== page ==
Roadless Adventure in Cape Krusenstern Monument

We continue with Nancy's Alaska Park travels today at Cape Krusenstern National Monument. I must admit, this is the first time I've really even heard of Cape Krusenstern. After you've read Nancy's article, swing over to the official park website for a welcome message from the superintendent. The NPS site also has a link to find an air taxi to get you here, and also a list of official park guides [pdf] that you can hire.


Cape Krusenstern National Monument : NPS PhotoCape Krusenstern National Monument is another of the 5 Western Arctic National Parklands. Although it is only about 10 miles across Kotzebue Bay, you still have to get there by bush plane. ( Do I dare mention, no roads?) It is comprised of a coastal plain with about 70 miles of land facing the Chukchi Sea. The sea with its ice bergs and harsh winters continues to carve out ever changing lagoons in this parkland. The result is perfect breeding grounds for a number of migratory birds, like Canadian jays, gulls, sandhill cranes, arctic loons, and American golden plovers. In addition there are both black and brown (grizzly) bears. They like to walk the shoreline looking for carcasses washed in by the sea. Lazy buggers!

The land appears pretty bleak, except in springtime when the hills are alive in wildflowers. This is one attraction for the Western Arctic Caribou herd, which is now estimated at around 450,000 to half a million in population. They wander around the parklands up here in small numbers trying to escape the mosquitoes and flies before forming up herds in the fall to migrate again. Wolves and wolverines are also present - guess it must be that "subway" on the hoof.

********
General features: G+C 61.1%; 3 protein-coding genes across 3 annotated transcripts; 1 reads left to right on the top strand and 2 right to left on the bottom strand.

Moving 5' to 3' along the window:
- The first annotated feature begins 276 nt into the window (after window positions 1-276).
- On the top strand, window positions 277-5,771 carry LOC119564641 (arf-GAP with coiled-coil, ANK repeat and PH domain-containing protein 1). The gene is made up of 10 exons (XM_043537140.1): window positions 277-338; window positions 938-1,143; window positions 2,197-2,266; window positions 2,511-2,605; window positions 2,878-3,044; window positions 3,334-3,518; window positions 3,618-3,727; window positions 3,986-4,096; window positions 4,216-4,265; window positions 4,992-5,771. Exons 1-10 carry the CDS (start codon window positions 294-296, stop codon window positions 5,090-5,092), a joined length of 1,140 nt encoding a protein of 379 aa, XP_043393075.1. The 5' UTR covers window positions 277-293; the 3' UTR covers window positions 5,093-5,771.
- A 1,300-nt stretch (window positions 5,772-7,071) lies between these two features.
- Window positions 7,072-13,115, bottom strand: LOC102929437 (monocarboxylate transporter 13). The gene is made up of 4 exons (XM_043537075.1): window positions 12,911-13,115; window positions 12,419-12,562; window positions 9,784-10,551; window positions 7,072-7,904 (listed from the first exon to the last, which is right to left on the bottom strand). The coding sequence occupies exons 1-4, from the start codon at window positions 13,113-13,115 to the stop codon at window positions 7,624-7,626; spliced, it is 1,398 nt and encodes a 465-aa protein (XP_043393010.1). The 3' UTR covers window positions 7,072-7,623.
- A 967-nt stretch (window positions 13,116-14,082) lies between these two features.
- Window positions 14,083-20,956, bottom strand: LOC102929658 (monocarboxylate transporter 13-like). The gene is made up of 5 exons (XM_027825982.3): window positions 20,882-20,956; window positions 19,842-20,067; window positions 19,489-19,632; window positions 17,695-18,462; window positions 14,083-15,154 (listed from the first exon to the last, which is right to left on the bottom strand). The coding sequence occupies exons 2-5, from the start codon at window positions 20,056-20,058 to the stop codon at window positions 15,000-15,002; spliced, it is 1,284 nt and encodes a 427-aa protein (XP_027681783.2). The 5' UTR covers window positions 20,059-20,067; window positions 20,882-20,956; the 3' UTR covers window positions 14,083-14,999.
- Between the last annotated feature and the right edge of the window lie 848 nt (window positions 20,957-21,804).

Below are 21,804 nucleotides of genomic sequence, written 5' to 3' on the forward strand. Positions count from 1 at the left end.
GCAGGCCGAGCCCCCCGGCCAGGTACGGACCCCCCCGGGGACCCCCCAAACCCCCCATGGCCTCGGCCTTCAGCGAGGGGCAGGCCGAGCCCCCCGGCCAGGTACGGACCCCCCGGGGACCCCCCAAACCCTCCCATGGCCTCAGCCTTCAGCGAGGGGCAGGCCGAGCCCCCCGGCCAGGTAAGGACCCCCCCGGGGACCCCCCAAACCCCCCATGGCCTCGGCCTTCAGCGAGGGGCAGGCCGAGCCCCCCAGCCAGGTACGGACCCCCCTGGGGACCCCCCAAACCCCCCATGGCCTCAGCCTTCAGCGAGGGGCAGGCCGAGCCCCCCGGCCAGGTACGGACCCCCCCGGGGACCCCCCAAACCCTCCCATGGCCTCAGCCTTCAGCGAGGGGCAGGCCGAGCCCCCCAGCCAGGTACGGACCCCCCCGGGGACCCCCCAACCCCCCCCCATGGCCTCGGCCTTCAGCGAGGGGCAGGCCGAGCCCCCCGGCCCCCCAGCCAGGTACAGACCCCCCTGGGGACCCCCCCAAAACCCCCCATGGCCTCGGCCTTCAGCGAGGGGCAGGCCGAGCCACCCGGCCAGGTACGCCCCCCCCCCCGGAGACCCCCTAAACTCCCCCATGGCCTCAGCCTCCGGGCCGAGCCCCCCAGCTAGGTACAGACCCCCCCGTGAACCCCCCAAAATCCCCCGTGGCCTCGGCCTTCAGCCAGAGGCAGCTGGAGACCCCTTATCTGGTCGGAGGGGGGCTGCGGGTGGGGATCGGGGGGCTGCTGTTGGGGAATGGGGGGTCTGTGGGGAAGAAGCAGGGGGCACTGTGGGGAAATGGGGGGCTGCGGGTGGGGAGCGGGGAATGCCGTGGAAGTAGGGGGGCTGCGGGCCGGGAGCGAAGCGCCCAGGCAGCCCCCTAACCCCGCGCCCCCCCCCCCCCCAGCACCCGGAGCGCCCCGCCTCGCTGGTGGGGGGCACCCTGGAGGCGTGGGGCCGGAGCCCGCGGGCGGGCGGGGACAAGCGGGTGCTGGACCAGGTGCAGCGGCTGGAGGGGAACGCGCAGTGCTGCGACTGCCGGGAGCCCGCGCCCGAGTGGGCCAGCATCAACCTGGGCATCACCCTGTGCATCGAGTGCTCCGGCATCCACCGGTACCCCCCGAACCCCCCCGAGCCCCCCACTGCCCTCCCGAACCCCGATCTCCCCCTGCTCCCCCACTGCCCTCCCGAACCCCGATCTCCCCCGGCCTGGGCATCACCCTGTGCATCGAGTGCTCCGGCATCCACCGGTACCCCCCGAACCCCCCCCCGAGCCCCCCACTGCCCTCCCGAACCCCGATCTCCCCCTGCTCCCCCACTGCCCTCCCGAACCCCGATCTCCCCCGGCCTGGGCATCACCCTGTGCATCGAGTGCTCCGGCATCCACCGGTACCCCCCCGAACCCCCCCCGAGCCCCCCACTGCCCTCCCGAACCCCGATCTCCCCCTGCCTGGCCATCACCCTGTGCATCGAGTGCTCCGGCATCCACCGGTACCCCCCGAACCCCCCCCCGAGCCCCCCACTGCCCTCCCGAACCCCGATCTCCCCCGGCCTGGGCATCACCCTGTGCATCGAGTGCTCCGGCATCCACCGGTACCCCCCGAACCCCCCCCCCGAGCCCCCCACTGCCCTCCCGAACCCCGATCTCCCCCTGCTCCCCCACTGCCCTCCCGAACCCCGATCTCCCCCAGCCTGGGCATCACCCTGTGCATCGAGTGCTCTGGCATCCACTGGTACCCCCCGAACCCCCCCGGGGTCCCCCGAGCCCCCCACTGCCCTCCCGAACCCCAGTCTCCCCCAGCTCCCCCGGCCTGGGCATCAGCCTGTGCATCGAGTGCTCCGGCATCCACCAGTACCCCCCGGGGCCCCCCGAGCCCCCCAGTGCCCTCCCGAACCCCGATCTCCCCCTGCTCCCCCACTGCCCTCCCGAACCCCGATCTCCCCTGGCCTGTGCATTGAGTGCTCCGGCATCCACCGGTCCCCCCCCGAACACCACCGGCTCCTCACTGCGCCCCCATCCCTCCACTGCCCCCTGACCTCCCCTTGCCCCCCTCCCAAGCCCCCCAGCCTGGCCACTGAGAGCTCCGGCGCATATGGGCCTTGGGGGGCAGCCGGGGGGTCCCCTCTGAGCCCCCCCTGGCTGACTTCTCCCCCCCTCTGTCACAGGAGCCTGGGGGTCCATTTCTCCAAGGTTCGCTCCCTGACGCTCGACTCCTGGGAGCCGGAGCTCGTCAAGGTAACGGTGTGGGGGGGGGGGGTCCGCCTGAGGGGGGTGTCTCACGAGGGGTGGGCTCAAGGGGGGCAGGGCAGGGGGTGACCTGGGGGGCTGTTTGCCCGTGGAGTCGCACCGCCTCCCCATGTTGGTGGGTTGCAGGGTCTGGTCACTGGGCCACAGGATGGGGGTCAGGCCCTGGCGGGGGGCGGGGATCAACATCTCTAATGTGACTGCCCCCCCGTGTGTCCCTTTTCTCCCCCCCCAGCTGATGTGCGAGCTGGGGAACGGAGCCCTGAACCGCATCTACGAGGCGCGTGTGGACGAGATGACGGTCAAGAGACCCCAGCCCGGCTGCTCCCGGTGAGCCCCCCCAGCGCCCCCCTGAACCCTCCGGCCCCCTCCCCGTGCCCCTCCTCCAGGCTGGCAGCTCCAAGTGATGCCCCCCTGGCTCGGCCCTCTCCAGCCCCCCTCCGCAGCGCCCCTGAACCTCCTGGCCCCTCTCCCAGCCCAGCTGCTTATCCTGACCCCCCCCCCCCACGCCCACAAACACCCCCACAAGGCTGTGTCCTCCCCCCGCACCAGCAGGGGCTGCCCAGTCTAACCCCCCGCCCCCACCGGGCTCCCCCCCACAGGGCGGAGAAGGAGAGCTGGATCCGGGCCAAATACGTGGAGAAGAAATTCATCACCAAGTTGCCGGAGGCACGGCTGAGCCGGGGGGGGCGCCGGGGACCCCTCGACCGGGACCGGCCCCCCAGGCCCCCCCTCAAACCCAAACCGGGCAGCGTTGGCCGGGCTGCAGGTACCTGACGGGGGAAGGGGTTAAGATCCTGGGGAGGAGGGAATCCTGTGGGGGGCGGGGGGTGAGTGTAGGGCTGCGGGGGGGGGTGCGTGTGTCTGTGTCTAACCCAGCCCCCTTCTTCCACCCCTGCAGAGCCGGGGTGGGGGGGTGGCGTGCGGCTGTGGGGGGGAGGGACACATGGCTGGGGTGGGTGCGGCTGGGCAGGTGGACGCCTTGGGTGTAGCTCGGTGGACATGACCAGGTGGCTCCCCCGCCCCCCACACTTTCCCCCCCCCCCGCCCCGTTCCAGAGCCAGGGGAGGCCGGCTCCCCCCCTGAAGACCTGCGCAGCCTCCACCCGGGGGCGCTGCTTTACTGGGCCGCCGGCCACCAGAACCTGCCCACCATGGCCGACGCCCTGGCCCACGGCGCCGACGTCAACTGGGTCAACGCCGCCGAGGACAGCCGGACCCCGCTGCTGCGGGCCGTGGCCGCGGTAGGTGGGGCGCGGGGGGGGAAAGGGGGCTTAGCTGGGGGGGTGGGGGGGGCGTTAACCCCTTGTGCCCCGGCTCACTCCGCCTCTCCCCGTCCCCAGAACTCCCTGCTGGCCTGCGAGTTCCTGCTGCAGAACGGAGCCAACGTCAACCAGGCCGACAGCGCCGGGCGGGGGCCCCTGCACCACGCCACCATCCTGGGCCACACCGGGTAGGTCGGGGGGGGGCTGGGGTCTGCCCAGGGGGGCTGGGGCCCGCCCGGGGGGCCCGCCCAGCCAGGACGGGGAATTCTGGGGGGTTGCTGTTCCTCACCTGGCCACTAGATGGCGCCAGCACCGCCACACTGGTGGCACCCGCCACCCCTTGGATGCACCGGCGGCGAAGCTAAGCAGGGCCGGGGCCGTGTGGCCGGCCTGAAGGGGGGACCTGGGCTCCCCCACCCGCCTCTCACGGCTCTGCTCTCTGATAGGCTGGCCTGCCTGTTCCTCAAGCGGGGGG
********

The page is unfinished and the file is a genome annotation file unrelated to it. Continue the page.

There are 114 ridges in this park, caused by the pressures of the seas and behind the ridges there is evidence of human habitation as old as 9,000 years ago. Close to the Bering Land Bridge, it was probably settled early by man after migration. They could live off the resources, much as the modern-day descendents do today, of both sea and land. The land provided grazing animals and birds, the sea provided other creatures like whales, seals, walruses and polar bears. In addition, the muskox live here. They are perfectly adapted to this barren land, they do not migrate, but live here year round. And their slow languid pace helps them persevere in the climate. Originating on the slopes in Siberia, they probably used that close by land bridge to migrate to the North American continent and ranged at one time as far south as Kansas and Illinois ( where there have been muskox bones found ) They graze on the tundra land and they are well insulated by their heavy fur, topped with Qiviut, which is the soft undercoat.

This parkland is perfect for kayakers, and birders. Animal watchers will love this place too, there is plenty to observe.